This post contains spoilers for Star Wars: The Last Jedi.
Imagine getting to make a Star Wars movie. Imagine the millions upon millions of dollars Lucasfilm would leave in your lap. Imagine the stellar cast and crew at your disposal – makeup, prop design, choreography, practical effects, costuming and CGI. The galaxy far, far away would be your playground and any tool ever invented in the history of cinema would be at your disposal to help you tell your story. What couldn’t you do with all of that?
For Rian Johnson, The Last Jedi – which is dividing opinion, but convinces this writer more every day – is often more a question of “when” than “what” in its use of the most up-to-date resources.
It’s not a film without its spells of budget-blowing excess – Poe Dameron’s (Oscar Isaac) X-wing assault on a First Order Dreadnought, or Finn (John Boyega) and Rose’s (Kelly Marie Tran) alien-horseback escape from the dungeons of Canto Bight stick out as sequences using every modern trick in the book.
But their egregious use of CGI is all the more glaring than in any Star Wars episode before because they are offset by moments of subtlety, craft, and inventiveness – known in the business as Old School Movie Magic.
Take, for example, a personal favourite directorial motif of mine that Johnson deploys to awesome effect – the psychic connection between Kylo Ren (Adam Driver) and the wayward Jedi trainee Rey (Daisy Ridley). A creative risk by Johnson, pushing fan’s preconceptions of the Force into unknown territory, but it is sold effectively on the director’s deft sleights of hand. By nature, the Force is a trippy concept and it can open up a filmmaker with an interstellar budget to all kinds of reality-bending, computer-assisted possibilities for its execution onscreen.
Johnson, however, sells the whole thing on the electric chemistry of Ridley and Driver, which transcends the light years their characters are separated by. That electricity is supported by the oldest tool in the box: shot/reverse shot. Neither Rey nor Kylo is lifted out of their surroundings into some Force-induced netherworld for their supernatural communiques, but by positioning his actors’ gazes just off-camera and matching shots together in the edit, Johnson suggests more magic and mystery than any amount of computer power could.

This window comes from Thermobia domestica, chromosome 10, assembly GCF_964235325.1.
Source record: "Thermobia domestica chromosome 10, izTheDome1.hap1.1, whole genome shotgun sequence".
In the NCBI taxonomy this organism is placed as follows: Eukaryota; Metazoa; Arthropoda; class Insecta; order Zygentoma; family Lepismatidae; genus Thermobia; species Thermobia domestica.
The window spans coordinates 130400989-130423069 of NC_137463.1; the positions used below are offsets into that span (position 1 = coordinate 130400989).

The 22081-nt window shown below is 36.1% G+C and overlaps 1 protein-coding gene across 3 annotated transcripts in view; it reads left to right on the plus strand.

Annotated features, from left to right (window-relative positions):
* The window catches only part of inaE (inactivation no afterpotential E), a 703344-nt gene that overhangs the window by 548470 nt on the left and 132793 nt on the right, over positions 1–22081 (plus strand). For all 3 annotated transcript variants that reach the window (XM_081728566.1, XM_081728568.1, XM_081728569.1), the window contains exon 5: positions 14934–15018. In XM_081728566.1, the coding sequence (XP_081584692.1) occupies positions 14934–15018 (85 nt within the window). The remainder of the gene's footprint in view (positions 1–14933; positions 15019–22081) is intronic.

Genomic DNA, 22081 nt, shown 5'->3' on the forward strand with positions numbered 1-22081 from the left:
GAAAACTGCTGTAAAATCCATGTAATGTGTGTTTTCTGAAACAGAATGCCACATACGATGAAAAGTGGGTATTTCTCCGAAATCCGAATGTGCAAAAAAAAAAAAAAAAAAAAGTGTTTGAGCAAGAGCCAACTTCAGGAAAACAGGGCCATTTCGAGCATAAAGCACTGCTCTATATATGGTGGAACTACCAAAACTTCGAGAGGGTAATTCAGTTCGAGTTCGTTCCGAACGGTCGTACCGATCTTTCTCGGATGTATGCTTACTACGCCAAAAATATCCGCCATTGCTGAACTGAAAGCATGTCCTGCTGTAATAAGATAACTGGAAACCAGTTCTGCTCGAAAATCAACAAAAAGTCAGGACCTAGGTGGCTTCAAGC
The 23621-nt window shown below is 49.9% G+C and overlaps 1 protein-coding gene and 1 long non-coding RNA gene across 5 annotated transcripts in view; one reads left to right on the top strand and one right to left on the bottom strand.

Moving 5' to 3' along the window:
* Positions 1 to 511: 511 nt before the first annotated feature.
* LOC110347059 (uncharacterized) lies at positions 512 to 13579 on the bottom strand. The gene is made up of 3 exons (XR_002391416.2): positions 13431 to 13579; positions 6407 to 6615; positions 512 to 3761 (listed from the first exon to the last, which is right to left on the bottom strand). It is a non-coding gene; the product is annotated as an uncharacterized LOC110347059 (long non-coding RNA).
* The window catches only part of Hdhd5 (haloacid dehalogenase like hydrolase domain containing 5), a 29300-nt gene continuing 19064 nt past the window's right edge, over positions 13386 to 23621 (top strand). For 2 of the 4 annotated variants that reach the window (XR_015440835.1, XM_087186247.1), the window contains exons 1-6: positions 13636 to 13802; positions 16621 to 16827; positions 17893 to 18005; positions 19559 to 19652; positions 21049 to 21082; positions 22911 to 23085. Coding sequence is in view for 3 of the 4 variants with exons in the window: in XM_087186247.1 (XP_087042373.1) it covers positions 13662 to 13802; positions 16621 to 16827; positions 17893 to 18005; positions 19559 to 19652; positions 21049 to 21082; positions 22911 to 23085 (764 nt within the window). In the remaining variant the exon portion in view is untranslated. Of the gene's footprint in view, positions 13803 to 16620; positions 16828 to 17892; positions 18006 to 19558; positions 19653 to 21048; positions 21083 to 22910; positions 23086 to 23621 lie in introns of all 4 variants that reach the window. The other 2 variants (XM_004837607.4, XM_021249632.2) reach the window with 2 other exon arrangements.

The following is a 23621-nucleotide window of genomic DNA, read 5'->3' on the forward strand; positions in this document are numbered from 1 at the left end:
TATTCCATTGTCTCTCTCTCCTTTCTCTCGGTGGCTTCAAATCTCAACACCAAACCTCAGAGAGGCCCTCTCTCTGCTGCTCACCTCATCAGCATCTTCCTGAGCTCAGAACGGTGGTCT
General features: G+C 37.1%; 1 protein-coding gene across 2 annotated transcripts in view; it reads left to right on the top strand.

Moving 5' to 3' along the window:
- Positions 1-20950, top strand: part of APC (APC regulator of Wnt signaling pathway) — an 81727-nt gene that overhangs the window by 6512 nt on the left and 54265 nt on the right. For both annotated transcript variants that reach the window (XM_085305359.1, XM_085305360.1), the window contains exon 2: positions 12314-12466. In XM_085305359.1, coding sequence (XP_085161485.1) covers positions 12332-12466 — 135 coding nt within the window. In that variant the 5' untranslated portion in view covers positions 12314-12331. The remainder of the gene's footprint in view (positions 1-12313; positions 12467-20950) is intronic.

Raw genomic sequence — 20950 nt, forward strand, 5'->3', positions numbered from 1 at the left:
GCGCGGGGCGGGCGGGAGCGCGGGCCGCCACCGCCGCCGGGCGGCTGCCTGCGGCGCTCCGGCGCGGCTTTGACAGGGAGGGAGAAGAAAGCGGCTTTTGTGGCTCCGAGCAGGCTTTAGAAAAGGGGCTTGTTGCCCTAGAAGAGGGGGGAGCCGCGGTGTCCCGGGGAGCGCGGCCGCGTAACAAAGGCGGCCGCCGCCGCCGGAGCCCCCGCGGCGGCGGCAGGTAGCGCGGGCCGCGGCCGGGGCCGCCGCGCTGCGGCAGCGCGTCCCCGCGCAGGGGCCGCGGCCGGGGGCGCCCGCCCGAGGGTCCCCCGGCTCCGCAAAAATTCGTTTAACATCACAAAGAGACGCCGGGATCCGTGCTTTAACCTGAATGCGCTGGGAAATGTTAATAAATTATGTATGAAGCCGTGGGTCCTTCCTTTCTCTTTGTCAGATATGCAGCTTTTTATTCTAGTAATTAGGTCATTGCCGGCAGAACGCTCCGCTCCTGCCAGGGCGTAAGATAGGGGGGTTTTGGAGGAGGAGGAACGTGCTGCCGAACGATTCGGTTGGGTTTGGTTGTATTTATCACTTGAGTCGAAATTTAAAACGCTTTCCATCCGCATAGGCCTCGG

Simple tricks like this are used to powerful effect across Last Jedi’s gargantuan runtime. A subtler version of the quirk described above is deployed to punctuate another flurry of digitally-rendered anarchy, as Kylo’s TIE fighter is poised to zap his own mother into space during a chaotic space attack. The brief, quiet exchange of shots between Driver and the late Carrie Fisher’s Leia speak volumes of untold history, uncertainty, and regret between bombing runs and laser blasts.
Visual shorthand is Johnson’s forte when his dialogue occasionally fails. Rose’s bond to her heroic, self-sacrificing sister is made omnipresent in the moon medallion they both keep around their neck, and the memory of Han Solo (Harrison Ford) hangs heavy over the characters in the recurring presence of the pair of golden dice which bedeck the dashboard of the Millennium Falcon (and have never been so prominent before).
The use, and absence, of sound is vital, too. Rey’s journey into the ominous mirror cave is loopy enough as it is, but made more so when Rey and her copies start clicking their fingers in quick succession and the noise zips across the screen in an eerie whisper. Admiral Holdo’s (Laura Dern) heroic kamikaze run at the First Order flagship would not be half as effective if the explosive fury of space battle noise wasn’t dipped out entirely for an unnerving moment of breathlessness. Even the centrepiece duel pitting Rey and Kylo against the Kurosawa-esque royal guard is twice as memorable because Johnson is wise enough to keep his shots long, steady and clear to let the stunning, classic choreography do the talking.
Last Jedi is not without its faults, or its CGI sins – but it wouldn’t be a 21st-century blockbuster if it had none, really. But what Johnson should be lauded for is in having the self-control to take all those exciting hi-tech toys and putting them back in the box. It is then that his story of heroes, villains, and the forces of destiny that bind them truly hits home.
Plus, who wasn’t delighted when Yoda appeared finally back in his true, Muppety form once again?